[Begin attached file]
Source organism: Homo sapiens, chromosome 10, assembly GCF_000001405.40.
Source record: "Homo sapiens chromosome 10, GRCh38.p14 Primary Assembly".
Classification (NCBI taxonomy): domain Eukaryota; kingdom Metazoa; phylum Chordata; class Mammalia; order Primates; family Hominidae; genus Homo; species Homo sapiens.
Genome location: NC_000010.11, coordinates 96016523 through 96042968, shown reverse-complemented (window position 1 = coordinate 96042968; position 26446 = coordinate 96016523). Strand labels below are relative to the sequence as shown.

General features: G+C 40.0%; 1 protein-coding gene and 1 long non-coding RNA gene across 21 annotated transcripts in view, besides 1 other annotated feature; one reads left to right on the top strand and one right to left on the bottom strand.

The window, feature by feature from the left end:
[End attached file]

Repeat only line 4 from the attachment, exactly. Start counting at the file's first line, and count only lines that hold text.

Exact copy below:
Genome location: NC_000010.11, coordinates 96016523 through 96042968, shown reverse-complemented (window position 1 = coordinate 96042968; position 26446 = coordinate 96016523). Strand labels below are relative to the sequence as shown.